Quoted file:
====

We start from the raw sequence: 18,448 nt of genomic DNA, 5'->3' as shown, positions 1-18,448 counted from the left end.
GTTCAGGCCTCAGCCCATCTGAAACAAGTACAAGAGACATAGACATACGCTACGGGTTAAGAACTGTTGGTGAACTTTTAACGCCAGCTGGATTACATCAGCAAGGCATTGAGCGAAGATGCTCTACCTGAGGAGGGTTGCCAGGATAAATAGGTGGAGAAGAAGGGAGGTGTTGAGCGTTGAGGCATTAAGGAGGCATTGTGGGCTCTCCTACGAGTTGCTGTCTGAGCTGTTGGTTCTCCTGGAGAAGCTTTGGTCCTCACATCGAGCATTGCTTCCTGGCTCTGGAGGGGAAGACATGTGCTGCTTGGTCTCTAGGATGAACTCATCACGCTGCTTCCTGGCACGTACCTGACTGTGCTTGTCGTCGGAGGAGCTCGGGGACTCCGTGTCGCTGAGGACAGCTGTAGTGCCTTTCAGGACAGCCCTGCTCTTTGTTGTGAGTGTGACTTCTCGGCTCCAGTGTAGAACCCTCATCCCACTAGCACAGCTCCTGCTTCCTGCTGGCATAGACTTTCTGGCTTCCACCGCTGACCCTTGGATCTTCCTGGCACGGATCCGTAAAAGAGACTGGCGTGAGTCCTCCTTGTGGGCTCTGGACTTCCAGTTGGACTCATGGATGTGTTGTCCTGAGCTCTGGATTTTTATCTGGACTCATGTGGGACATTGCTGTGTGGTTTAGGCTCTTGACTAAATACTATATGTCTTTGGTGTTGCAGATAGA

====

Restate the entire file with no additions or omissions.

We start from the raw sequence: 18,448 nt of genomic DNA, 5'->3' as shown, positions 1-18,448 counted from the left end.
GTTCAGGCCTCAGCCCATCTGAAACAAGTACAAGAGACATAGACATACGCTACGGGTTAAGAACTGTTGGTGAACTTTTAACGCCAGCTGGATTACATCAGCAAGGCATTGAGCGAAGATGCTCTACCTGAGGAGGGTTGCCAGGATAAATAGGTGGAGAAGAAGGGAGGTGTTGAGCGTTGAGGCATTAAGGAGGCATTGTGGGCTCTCCTACGAGTTGCTGTCTGAGCTGTTGGTTCTCCTGGAGAAGCTTTGGTCCTCACATCGAGCATTGCTTCCTGGCTCTGGAGGGGAAGACATGTGCTGCTTGGTCTCTAGGATGAACTCATCACGCTGCTTCCTGGCACGTACCTGACTGTGCTTGTCGTCGGAGGAGCTCGGGGACTCCGTGTCGCTGAGGACAGCTGTAGTGCCTTTCAGGACAGCCCTGCTCTTTGTTGTGAGTGTGACTTCTCGGCTCCAGTGTAGAACCCTCATCCCACTAGCACAGCTCCTGCTTCCTGCTGGCATAGACTTTCTGGCTTCCACCGCTGACCCTTGGATCTTCCTGGCACGGATCCGTAAAAGAGACTGGCGTGAGTCCTCCTTGTGGGCTCTGGACTTCCAGTTGGACTCATGGATGTGTTGTCCTGAGCTCTGGATTTTTATCTGGACTCATGTGGGACATTGCTGTGTGGTTTAGGCTCTTGACTAAATACTATATGTCTTTGGTGTTGCAGATAGA